Genre | Grimdark Fantasy
Page #s | 287
Publishing Date | April 2016
Sharp Ends is the ultimate collection of award winning tales and exclusive new short stories from the master of grimdark fantasy, Joe Abercrombie.
Violence explodes, treachery abounds, and the words are as deadly as the weapons in this rogue’s gallery of side-shows, back-stories, and sharp endings from the world of the First Law.
The Union army may be full of bastards, but there’s only one who thinks he can save the day single-handed when the Gurkish come calling: the incomparable Colonel Sand dan Glokta.
Curnden Craw and his dozen are out to recover a mysterious item from beyond the Crinna. Only one small problem: no one seems to know what the item is.
Shevedieh, the self-styled best thief in Styria, lurches from disaster to catastrophe alongside her best friend and greatest enemy, Javre, Lioness of Hoskopp.
And after years of bloodshed, the idealistic chieftain Bethod is desperate to bring peace to the North. There’s only one obstacle left — his own lunatic champion, the most feared man in the North: the Bloody-Nine . . .
I am not a person who is drawn to grimdark stories, but Joe Abercrombie is Rachel’s favorite fantasy author. She asked me to read Best Served Cold a year ago, and this year she had me read Sharp Ends. We couldn’t stop talking about it for two days, so even though my main reaction is, “He’s clearly an amazing author; why can’t he just write about nice things?”, it is clear his work leaves a mark.
Sharp Ends is a series of interlocking short stories that can be read alone but would resonate more deeply if you already knew the characters from his other series. Even though I only recognized some of the names, I was still immediately drawn in. Abercrombie is an absolute master when it comes to creating relatable characters with rich personalities in only a few lines. I honestly don’t know how he makes dozens of believable characters, some of whom only live for a page or two.
Because that’s the thing…this book is so violent! And gratuitously so. If the people in the stories weren’t having such interesting feelings about the terrible things they find themselves doing, I wouldn’t give this book even one star. But every character is so interesting, most of them wrestling with some kind of cognitive dissonance, wanting to be good people but then rationalizing leaving a wounded person to be murdered or having to kill ten people to finish a thieving job. If nothing else, this book makes a very compelling case for the philosophical argument that people aren’t bad, we’re all just products of a system that necessitates bad actions.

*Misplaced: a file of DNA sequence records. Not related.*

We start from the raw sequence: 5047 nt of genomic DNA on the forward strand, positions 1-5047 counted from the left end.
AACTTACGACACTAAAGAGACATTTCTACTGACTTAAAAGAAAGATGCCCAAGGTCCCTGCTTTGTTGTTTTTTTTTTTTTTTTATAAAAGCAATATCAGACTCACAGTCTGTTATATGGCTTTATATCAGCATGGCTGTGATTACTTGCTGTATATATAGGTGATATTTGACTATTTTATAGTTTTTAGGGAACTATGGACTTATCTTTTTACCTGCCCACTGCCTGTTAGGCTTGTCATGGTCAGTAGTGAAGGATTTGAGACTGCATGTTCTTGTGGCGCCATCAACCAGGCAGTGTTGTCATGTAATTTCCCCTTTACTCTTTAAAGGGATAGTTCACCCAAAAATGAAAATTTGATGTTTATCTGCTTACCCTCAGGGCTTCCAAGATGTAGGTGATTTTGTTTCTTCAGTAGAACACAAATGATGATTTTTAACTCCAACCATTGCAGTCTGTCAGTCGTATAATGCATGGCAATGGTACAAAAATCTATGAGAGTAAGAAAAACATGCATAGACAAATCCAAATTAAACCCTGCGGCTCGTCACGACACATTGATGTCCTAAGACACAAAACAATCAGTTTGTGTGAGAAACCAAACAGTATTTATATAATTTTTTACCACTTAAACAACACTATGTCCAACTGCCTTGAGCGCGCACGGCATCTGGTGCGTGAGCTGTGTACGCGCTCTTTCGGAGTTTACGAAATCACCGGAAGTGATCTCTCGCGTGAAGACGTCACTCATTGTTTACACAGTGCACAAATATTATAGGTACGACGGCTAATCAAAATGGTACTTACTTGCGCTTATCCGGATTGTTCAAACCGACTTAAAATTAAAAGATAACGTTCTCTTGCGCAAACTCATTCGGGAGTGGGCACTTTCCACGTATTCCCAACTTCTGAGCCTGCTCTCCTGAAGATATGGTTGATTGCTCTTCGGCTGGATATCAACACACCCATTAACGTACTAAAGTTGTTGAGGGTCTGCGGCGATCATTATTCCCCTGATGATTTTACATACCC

I also admire Abercrombie for never shying away from the implications of the violence in his world. In one of the most memorable short stories, we see “nobodies” who died in the wake of Murcatto’s warpath of revenge in Best Served Cold. From a bank teller who worries about pleasing his wife to a prostitute who comforts a soldier who needs a good cry, their lives are snuffed out by another protagonist’s actions. We aren’t allowed to revel in the violence, because the faceless masses are given faces. I like that quite a lot.
Another thing Abercrombie does well is his ability to write women as actual people. They’re as grumpy, snarky, and brutal as any man in the book, but they also worry about their itchy inseams and if the girl they’ve always pined after is only using them. Even though there is a lot of prostitution in his stories, there isn’t explicit sexual violence. Instead, the job is portrayed like all the other jobs – something that is often unwanted and unsavory, but necessary to get by.
I’m never going to gravitate to a Joe Abercrombie book because my heart is overly sensitive. But I can appreciate his skill and wish I had a stronger stomach when Rachel offers me the next book in a year.
What Makes This Book Queer?
The only storyline that is repeatedly returned to is of Shev, a lesbian thief who has fallen in love with courier who repeatedly sells her out. Romance is not an optimistic endeavor in this book, but Shev’s relationship with Carcolf isn’t the one that’s most meaningful. Instead we get an amazing female duo in Shev and Javre, a massive warrior woman who insists that Shev is her henchman, sidekick maybe, definitely not partner. They are a joy to behold, and I would definitely read a whole book about them without needing a yearlong break in between.
Who Would I Recommend This Book To?
Sharp Ends is great little book for someone who wants to dip their toes into Abercrombie’s world or for someone who just wants a “realistic” fantasy setting (aka violent and dark).
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